iseenodust Mon 10-Nov-14 09:52:15

DS age10 is sporty and doesn't like rugby, loves football. What he realised though was that his friends were the sporty set and he didn't want to miss out on the first rugby trip away (which also featured a waterpark, bowling & pizza!) so he's a good B team player but the coach recognises he isn't ever going to be a hard tackler. I think your DS will come round to match Saturdays as they will be social. What does he plan to do with his Saturdays that he doesn't want to give up? I think you have to accept the school ethos if you are going to choose it otherwise it's 5 years of battling.

stealthsquiggle Mon 10-Nov-14 10:05:19

Hmm. My experience would be that if you are fast and sporty then you will be put in a team. If you resist pressure to join extra training sessions that might be the B team rather than the As, but you're not going to get out of normal timetabled games anyway, so is it really worth going to a lot of trouble to get out of matches (which, for most DC, are the fun bit)?

My DS loves rugby and cricket and is competent but not brilliant. OTOH he loathes football, but if put into a football team of any sort then he turns up and does his best (including being made captain). This has nothing whatsoever to do with me, given that I went through my entire school career without being picked for any sports team, and everything to so with the school ethos. As you suspect in your OP, most of the DC and the staff would take a fairly dim view of someone who could but didn't want to do their best for the school, for whichever team they are picked for.

One get out might be if he is fast enough to take up something like cross country (still muddy fields, but less rolling in it!) - excelling in an individual sport could get him out of team sports to an extent, and the cross country season seems to co-incident with the rugby season although TBH the cross country team in DS's year are also the 1st XV backs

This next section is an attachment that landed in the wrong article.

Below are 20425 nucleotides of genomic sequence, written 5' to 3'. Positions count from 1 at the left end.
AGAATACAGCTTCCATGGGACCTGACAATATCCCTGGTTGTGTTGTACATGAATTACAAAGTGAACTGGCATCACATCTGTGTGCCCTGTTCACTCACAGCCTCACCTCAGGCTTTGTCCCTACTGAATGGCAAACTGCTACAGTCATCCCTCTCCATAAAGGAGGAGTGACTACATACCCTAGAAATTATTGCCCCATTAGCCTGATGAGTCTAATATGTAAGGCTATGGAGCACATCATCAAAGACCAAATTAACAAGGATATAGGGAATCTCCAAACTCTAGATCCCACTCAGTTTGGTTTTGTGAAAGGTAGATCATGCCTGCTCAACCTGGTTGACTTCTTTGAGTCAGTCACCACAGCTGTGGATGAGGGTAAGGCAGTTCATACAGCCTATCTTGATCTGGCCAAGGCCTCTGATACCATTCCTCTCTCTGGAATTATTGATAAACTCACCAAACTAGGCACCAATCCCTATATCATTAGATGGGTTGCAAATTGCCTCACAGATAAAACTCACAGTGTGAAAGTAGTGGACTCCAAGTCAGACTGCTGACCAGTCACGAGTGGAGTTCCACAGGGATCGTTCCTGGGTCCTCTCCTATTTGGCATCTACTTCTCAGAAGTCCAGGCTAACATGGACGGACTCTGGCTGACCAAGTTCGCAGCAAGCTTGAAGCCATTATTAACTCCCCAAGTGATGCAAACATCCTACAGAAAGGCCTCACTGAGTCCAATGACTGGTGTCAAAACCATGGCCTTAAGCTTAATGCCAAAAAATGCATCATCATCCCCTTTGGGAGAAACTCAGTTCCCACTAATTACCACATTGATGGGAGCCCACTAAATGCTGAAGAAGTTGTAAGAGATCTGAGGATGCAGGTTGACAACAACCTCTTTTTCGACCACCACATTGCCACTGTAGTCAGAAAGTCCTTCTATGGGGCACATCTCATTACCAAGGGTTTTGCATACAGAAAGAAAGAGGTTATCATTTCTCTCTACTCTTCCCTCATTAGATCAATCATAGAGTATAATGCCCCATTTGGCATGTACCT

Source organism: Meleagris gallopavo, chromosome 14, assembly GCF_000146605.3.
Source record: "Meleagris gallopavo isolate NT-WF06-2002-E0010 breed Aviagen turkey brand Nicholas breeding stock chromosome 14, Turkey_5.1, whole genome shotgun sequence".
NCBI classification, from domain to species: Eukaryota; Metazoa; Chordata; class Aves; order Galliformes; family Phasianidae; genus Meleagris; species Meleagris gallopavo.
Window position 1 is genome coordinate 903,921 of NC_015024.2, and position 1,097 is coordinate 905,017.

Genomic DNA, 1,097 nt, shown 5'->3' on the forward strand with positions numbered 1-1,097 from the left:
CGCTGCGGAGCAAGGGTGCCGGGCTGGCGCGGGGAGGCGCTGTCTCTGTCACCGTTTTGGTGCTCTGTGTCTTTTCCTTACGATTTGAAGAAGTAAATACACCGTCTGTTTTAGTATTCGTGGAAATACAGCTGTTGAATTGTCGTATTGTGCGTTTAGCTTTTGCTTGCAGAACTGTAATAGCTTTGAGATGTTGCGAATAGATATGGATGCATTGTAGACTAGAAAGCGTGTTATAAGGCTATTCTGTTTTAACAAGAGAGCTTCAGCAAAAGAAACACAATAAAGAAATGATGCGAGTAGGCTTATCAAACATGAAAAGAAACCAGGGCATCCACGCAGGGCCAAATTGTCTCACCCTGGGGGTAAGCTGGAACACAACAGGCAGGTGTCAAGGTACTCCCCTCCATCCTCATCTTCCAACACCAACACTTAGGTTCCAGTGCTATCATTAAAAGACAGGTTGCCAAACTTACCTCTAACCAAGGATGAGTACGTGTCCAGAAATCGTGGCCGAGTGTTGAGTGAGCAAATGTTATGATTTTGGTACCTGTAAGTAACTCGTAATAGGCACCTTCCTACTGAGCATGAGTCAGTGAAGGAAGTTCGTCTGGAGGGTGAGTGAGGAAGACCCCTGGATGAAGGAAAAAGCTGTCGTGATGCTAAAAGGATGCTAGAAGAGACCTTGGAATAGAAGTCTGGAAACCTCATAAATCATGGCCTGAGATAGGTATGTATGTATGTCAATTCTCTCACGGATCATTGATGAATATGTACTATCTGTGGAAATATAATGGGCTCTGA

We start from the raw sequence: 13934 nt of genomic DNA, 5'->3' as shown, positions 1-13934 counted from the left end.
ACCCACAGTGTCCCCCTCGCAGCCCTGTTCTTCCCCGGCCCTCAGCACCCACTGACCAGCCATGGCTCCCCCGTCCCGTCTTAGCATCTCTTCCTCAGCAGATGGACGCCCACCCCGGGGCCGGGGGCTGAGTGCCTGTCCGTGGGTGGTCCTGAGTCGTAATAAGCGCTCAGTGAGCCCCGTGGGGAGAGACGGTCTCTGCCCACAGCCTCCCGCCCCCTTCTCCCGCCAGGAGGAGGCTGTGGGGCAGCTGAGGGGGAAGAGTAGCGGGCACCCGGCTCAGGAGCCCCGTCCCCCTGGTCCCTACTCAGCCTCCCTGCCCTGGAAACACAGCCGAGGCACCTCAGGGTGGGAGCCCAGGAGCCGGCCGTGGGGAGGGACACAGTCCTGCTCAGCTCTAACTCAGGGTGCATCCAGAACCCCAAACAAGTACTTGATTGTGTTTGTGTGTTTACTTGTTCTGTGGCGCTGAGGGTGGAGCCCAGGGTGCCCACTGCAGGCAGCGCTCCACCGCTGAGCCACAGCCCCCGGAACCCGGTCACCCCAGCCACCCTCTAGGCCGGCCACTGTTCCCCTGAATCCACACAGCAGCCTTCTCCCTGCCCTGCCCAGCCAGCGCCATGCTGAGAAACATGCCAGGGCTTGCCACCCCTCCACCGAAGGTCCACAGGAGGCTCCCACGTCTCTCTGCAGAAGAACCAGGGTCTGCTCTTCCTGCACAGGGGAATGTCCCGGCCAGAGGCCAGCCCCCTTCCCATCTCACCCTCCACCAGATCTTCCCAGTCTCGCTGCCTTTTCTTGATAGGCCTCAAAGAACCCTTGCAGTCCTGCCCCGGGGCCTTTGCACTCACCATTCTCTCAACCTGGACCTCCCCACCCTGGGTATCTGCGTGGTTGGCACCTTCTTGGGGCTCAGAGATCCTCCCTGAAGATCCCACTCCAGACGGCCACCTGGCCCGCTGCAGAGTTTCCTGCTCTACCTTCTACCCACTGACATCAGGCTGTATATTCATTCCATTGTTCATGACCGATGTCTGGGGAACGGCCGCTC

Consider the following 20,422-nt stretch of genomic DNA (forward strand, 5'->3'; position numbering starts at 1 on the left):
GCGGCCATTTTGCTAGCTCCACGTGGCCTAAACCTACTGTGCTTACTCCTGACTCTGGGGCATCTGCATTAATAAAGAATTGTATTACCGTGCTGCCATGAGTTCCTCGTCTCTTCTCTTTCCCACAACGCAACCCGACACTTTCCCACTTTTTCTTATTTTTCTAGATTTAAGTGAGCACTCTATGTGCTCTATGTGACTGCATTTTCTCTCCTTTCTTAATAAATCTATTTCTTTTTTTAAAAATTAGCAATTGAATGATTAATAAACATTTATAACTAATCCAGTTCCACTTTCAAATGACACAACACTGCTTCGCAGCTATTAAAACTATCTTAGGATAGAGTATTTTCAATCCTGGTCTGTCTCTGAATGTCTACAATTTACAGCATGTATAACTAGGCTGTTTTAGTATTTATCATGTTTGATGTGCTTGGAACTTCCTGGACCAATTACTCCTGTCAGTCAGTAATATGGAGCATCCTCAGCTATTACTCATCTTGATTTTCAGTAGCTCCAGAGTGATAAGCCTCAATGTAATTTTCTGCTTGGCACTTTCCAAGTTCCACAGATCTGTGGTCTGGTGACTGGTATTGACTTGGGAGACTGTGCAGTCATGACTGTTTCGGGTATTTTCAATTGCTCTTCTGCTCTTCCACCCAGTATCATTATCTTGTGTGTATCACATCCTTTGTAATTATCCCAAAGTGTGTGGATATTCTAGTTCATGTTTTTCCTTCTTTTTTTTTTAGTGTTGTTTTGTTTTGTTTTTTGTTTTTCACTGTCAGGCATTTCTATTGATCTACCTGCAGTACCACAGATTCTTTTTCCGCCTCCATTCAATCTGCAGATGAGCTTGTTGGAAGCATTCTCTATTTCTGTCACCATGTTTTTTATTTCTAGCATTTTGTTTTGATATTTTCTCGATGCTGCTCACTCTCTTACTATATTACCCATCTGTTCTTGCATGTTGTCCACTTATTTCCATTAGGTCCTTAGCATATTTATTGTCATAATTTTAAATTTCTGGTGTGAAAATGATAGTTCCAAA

IndridCold Mon 10-Nov-14 10:21:10

The trick is to choose the most popular sport, then his chances of being picked to play in a team each week are reduced although he might not avoid it altogether.

And buy him a decent base layer grin.

OldBeanbagz Mon 10-Nov-14 11:18:31

When you're buying your DS a decent base layer, don't forget to buy yourself some warm clothing and wellies!

My DS is in the cross country/athletics team at school and has to represent the school at events (we once had 3 events in one week). It can get very cold watching events.

We'll have had 5 Saturday commitments by Christmas so i feel your pain but i think your DS would get a great deal out of it. My DD who's not sporty at all feels very left out by all her netballing friends.

Needmoresleep Mon 10-Nov-14 11:20:54

Does the school offer minority/individual sports such as fencing, swimming, fives, climbing etc. It can be that if you focus on one of these, you can avoid more hearty team sports.

allmycats Mon 10-Nov-14 11:35:36

I will go against most on here and say that you should not try to help him avoid doing things he 'does not really like' - you are teaching him that it is
OK for him to just do what he likes to do. i.e. he will play on a nice warm sunny day but not a cold wet windy one. Why try for a 'sporty' school if you are already looking for ways to avoid the sports - although your DS will join in with the ones that suit him.

baffledmum Mon 10-Nov-14 12:35:39

I have a sporty son, who like all sports apart from rugby. He runs more slowly in rugby and so avoids being picked, thus keeping his Saturdays free for tennis. There is no optional sport at his school, if you are picked, you go so he has had to learn the lifeskill of ducking and diving early. He is 8. Good luck.

Hakluyt Mon 10-Nov-14 13:01:10

Oh, tell him not to be so pathetic and get on with it. Or send him to a different school.

Taz1212 Mon 10-Nov-14 13:57:17

Does it have to be rugby? DS didn't enjoy rugby but he rows and he swims so he gets his sports fix from those activities without the sodden cold playing fields. wink

stealthsquiggle Mon 10-Nov-14 15:36:01

I think by Y7 he's old enough to find ways around it himself (like baffledmum's DS), or to just accept it as a part of school life. Either way it shouldn't be a big factor in choosing or not choosing an otherwise good school, IMHO.

eatyourveg Tue 11-Nov-14 19:23:18

ds3 was in the football, rugby, cricket and basketball teams at his independent and never once had a Saturday morning fixture or training - all matches were Wednesday afternoons and after school on other days. Maybe Saturdays is a boarding school thing?